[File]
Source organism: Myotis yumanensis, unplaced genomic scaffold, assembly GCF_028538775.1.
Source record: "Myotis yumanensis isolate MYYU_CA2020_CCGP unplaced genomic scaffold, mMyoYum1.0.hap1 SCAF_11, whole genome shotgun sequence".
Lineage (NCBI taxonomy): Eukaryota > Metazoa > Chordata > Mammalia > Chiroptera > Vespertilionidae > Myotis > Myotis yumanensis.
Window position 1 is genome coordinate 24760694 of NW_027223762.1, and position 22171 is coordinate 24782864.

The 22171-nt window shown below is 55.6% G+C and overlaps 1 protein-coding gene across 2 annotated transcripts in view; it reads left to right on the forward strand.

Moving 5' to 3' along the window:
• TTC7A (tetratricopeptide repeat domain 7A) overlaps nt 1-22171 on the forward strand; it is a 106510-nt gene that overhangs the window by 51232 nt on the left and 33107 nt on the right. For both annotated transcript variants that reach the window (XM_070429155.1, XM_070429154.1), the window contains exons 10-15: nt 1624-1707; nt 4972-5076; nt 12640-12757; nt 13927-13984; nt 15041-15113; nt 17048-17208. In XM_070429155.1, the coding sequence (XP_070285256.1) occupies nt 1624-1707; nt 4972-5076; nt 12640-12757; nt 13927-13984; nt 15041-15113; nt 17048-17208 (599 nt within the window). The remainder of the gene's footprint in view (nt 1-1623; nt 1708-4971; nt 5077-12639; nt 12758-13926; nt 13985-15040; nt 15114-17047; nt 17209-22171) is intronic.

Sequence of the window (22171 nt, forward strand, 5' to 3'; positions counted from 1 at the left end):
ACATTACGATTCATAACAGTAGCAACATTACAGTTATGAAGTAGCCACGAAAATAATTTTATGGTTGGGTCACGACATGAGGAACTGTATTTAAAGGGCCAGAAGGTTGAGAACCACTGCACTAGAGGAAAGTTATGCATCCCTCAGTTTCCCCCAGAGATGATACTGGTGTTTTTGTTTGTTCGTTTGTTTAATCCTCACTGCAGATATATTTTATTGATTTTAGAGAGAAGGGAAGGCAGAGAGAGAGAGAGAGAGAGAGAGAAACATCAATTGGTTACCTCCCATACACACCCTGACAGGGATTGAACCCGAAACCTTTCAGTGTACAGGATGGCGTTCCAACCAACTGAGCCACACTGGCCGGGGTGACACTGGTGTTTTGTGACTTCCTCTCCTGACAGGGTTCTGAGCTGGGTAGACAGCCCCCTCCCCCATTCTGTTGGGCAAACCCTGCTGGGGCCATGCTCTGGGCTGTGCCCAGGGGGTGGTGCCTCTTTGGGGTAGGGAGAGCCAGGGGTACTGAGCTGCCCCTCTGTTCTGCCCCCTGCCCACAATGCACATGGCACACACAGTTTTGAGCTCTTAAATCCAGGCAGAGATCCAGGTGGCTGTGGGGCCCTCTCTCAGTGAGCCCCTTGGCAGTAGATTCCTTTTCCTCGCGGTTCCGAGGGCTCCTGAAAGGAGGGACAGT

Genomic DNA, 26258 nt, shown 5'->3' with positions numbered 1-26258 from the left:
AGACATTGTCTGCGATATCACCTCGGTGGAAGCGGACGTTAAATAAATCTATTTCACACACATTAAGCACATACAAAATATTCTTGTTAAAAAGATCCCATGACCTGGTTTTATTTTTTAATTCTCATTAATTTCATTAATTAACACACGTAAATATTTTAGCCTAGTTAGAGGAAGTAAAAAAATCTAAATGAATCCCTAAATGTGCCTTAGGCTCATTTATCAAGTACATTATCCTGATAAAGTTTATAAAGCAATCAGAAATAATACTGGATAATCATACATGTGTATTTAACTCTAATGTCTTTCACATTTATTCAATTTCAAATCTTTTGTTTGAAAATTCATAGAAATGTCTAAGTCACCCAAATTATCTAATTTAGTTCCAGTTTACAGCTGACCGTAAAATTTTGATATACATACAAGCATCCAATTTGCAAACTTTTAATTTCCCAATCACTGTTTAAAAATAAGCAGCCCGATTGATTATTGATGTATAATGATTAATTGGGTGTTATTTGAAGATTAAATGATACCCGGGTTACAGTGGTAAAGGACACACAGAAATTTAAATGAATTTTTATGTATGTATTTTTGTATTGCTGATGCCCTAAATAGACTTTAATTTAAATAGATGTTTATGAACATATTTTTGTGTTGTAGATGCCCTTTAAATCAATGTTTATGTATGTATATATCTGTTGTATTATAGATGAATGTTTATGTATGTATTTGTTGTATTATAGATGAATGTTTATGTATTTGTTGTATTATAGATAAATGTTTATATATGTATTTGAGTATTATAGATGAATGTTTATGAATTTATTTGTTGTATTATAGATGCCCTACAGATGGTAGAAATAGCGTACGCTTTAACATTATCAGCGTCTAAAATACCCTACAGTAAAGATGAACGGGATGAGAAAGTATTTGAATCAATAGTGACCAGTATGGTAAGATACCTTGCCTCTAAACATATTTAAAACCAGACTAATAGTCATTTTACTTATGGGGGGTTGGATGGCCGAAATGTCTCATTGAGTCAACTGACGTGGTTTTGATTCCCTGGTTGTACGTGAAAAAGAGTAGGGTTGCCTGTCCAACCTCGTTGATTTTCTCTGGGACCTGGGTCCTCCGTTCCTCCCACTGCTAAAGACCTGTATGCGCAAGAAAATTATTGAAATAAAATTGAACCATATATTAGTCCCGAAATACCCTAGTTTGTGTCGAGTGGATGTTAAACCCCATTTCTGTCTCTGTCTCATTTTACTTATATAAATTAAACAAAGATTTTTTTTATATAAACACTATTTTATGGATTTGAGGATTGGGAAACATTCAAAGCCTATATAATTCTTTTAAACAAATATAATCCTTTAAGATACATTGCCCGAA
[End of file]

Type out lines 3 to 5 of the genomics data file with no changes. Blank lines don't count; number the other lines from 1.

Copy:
Lineage (NCBI taxonomy): Eukaryota > Metazoa > Chordata > Mammalia > Chiroptera > Vespertilionidae > Myotis > Myotis yumanensis.
Window position 1 is genome coordinate 24760694 of NW_027223762.1, and position 22171 is coordinate 24782864.

The 22171-nt window shown below is 55.6% G+C and overlaps 1 protein-coding gene across 2 annotated transcripts in view; it reads left to right on the forward strand.